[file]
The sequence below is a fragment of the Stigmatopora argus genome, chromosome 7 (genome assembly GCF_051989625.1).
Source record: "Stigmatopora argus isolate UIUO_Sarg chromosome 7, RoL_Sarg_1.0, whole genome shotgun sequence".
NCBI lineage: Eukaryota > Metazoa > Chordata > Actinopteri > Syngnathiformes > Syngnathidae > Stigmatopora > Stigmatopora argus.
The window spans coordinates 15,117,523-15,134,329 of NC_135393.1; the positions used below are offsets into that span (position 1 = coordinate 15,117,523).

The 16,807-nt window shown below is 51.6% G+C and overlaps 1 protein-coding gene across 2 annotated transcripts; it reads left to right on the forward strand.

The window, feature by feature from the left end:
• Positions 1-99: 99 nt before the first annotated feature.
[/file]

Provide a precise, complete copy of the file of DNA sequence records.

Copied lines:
The sequence below is a fragment of the Stigmatopora argus genome, chromosome 7 (genome assembly GCF_051989625.1).
Source record: "Stigmatopora argus isolate UIUO_Sarg chromosome 7, RoL_Sarg_1.0, whole genome shotgun sequence".
NCBI lineage: Eukaryota > Metazoa > Chordata > Actinopteri > Syngnathiformes > Syngnathidae > Stigmatopora > Stigmatopora argus.
The window spans coordinates 15,117,523-15,134,329 of NC_135393.1; the positions used below are offsets into that span (position 1 = coordinate 15,117,523).

The 16,807-nt window shown below is 51.6% G+C and overlaps 1 protein-coding gene across 2 annotated transcripts; it reads left to right on the forward strand.

The window, feature by feature from the left end:
• Positions 1-99: 99 nt before the first annotated feature.